Windows 10 and Microsoft HoloLens to Be Embedded with Autodesk’s 3D Printing Platform
CAD software maker Autodesk has announced it is working with Microsoft to embed its 3D printing platform in Windows 10, and that it intends to make its 3D modeling software interoperable with Microsoft’s mixed reality environment, Microsoft HoloLens.
Autodesk will firstly embed its Spark 3D printing software platform in Windows 10, which it says will aim to provide Windows users with direct access to optimised and more reliable 3D printing experiences that streamline the additive manufacturing process for a variety of software, material, and printer choices. Autodesk will make the Spark APIs available for free to the Microsoft developer community to build upon, extending the reach and growth of the 3D printing industry.
Further, in an attempt to make 3D printing more accessible, Autodesk will also join Microsoft as a founding member of a 3D Manufacturing Format (3MF) Consortium to create and support a standard 3D interchange and printing format.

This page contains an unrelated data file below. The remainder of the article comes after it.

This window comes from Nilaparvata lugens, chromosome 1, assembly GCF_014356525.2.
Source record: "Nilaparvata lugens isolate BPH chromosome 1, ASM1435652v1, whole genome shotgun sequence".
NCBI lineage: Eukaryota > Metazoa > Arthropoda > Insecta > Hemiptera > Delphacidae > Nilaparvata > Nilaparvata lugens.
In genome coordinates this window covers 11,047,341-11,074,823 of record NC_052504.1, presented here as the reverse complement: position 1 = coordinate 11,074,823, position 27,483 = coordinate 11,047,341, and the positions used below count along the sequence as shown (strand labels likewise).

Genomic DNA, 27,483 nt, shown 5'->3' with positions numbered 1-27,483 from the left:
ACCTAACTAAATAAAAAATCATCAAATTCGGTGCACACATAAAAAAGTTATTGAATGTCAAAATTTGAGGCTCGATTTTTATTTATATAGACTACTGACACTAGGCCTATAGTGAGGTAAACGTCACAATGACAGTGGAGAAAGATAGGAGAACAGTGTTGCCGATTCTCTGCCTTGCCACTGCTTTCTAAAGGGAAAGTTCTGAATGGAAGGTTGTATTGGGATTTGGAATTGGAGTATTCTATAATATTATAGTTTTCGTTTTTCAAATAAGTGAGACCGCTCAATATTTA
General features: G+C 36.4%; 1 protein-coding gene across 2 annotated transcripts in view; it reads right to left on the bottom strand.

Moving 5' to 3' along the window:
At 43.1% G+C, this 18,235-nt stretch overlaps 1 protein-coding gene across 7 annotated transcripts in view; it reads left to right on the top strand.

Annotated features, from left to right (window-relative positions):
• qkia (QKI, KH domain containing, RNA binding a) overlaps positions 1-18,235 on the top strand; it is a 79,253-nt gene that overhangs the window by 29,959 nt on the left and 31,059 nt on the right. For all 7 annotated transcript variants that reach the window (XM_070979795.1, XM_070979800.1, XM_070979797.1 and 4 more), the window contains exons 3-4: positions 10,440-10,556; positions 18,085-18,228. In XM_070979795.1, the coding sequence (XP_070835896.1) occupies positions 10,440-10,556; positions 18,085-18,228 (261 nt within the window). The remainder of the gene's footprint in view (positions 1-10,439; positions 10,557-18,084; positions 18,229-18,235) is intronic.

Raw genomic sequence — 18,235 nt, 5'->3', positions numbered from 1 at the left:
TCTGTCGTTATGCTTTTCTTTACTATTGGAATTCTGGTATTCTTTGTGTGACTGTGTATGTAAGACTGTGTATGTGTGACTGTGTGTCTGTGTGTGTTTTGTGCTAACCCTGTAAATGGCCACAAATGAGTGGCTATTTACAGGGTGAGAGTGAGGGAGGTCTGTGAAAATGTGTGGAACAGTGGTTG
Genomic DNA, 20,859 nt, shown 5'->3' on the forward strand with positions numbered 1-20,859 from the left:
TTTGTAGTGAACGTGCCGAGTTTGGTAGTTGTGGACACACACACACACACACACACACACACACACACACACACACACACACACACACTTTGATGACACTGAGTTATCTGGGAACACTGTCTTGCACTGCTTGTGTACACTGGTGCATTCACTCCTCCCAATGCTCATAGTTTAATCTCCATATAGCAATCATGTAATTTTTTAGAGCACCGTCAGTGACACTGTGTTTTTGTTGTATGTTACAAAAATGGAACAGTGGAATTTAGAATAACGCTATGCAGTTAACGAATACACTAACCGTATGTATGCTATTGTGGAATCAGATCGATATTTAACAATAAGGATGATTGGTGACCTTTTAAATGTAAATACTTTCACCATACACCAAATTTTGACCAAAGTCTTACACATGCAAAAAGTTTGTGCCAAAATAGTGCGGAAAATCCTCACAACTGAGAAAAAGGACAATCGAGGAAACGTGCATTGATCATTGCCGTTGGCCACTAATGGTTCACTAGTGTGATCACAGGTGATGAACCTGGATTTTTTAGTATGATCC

“We’re approaching a tipping point with 3D printing, which means there is a huge market opportunity waiting for companies developing applications for Windows 10,” said Steve Guggenheimer, corporate vice president of developer platform for Microsoft. “By providing the 3D printing building blocks found in the Spark platform and optimizing it for Windows 10, Autodesk has empowered our global developer community to confidently enter this new world of additive manufacturing.”
As a follow-up to the above initiative, Autodesk plans to bring 3D models from its software into the virtual reality environment of HoloLens. The company says digital models created using software such as Maya or Fusion 360 could then be viewable in the mixed reality environment enabled by HoloLens. For designers and engineers, this may make it possible to digitally view a full scale model during the up front design phase of product development, cutting down on the time and cost required for physical prototypes before fabrication.
In the future, designers and engineers could create 3D models of their ideas with Autodesk software, like Fusion 360, view the models with HoloLens, and prep them for 3D printing on Spark-compatible printers.
“3D printing is incredibly promising, but also still too complex and unreliable. This relationship is a key step in making 3D printing easier and more accessible to businesses and individuals alike,” said Samir Hanna, vice president and general manager of consumer and 3D printing at Autodesk.